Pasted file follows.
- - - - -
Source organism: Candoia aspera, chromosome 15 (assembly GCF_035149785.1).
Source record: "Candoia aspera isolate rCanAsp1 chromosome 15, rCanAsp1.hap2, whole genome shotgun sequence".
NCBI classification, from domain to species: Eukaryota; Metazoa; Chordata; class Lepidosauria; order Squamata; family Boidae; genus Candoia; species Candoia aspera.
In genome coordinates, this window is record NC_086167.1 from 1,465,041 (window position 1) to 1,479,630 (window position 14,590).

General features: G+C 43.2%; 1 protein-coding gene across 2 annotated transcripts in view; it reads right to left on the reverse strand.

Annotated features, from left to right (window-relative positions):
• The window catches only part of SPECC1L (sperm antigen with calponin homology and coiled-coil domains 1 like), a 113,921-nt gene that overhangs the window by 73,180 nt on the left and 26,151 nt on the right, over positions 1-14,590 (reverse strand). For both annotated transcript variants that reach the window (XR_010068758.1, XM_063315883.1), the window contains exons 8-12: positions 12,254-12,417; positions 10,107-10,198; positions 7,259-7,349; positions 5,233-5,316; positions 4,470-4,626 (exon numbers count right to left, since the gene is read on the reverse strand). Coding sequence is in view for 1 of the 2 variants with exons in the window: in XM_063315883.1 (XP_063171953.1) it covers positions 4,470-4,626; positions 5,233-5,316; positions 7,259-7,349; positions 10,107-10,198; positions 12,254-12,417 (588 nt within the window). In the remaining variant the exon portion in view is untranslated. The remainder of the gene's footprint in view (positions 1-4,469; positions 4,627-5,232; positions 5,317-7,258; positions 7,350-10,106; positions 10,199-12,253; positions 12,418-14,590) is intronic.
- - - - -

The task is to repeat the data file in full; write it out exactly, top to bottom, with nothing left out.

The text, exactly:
Source organism: Candoia aspera, chromosome 15 (assembly GCF_035149785.1).
Source record: "Candoia aspera isolate rCanAsp1 chromosome 15, rCanAsp1.hap2, whole genome shotgun sequence".
NCBI classification, from domain to species: Eukaryota; Metazoa; Chordata; class Lepidosauria; order Squamata; family Boidae; genus Candoia; species Candoia aspera.
In genome coordinates, this window is record NC_086167.1 from 1,465,041 (window position 1) to 1,479,630 (window position 14,590).

General features: G+C 43.2%; 1 protein-coding gene across 2 annotated transcripts in view; it reads right to left on the reverse strand.

Annotated features, from left to right (window-relative positions):
• The window catches only part of SPECC1L (sperm antigen with calponin homology and coiled-coil domains 1 like), a 113,921-nt gene that overhangs the window by 73,180 nt on the left and 26,151 nt on the right, over positions 1-14,590 (reverse strand). For both annotated transcript variants that reach the window (XR_010068758.1, XM_063315883.1), the window contains exons 8-12: positions 12,254-12,417; positions 10,107-10,198; positions 7,259-7,349; positions 5,233-5,316; positions 4,470-4,626 (exon numbers count right to left, since the gene is read on the reverse strand). Coding sequence is in view for 1 of the 2 variants with exons in the window: in XM_063315883.1 (XP_063171953.1) it covers positions 4,470-4,626; positions 5,233-5,316; positions 7,259-7,349; positions 10,107-10,198; positions 12,254-12,417 (588 nt within the window). In the remaining variant the exon portion in view is untranslated. The remainder of the gene's footprint in view (positions 1-4,469; positions 4,627-5,232; positions 5,317-7,258; positions 7,350-10,106; positions 10,199-12,253; positions 12,418-14,590) is intronic.